Even at presently wicked overvaluation, a favorable shift in market internals and credit spreads could move us to a fairly neutral or marginally constructive market outlook, and at least defer the immediacy of our concerns about vertical market losses. More flexibility for a constructive outlook would result from even a modest clearing of overvalued, overbought, overbullish conditions, coupled with improved market internals. A material retreat in valuations, followed by a favorable shift in market internals, would provide scope for a clearly constructive or even aggressive market outlook, as we adopted after the 1990 bear market, the 2000-2002 bear market, and even after the late-2008 market plunge (though that shift was truncated by my 2009 insistence on stress-testing our methods against Depression era data). Those improved conditions are worth waiting for, just as extreme risks presently warrant heightened defenses.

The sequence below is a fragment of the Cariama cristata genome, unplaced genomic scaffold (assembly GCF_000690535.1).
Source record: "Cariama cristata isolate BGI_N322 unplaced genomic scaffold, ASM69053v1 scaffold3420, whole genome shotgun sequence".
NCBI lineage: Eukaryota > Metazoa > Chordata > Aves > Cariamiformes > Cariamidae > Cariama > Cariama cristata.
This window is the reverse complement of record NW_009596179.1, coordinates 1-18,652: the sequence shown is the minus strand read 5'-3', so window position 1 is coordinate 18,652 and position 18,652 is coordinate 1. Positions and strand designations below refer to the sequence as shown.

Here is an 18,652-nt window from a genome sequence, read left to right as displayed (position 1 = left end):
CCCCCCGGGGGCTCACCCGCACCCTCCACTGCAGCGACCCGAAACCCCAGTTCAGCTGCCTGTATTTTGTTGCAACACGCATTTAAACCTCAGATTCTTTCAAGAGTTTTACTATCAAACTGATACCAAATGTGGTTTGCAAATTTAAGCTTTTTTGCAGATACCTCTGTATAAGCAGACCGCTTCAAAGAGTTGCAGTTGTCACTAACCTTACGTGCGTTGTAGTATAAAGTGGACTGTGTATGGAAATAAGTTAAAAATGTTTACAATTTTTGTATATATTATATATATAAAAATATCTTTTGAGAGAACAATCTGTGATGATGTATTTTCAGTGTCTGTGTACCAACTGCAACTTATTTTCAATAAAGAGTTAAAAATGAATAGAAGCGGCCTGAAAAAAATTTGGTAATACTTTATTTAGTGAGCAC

The Nasdaq breaks even
Last week, the Nasdaq Composite finally clawed its way to breakeven, 15 years after its spectacular bubble peak in 2000. It’s a testament to the overvaluation of technology stocks in 2000 that it has required the third equity bubble in 15 years to reclaim that 2000 high, at least briefly. As you may remember, the Nasdaq Composite reached its intra-day high of 5132.52 in March 2000, plunging to 795.25 (down -78%) by October 2002. The Nasdaq 100, representing the most glamourous of the group, peaked at 4816.25 in March 2000, plunging to 795.25 (down 83%) by October 2002. Even a decade later, in 2010, both indices were still 60-65% below their 2000 highs. The 2000-2002 decline also took the S&P 500 down by half, wiping out the entire total return of the S&P 500 – in excess of Treasury bill returns – all the way back to May 1996.
It’s instructive to look back on the comments that we published in 2000 as the bubble, in hindsight, was about to burst: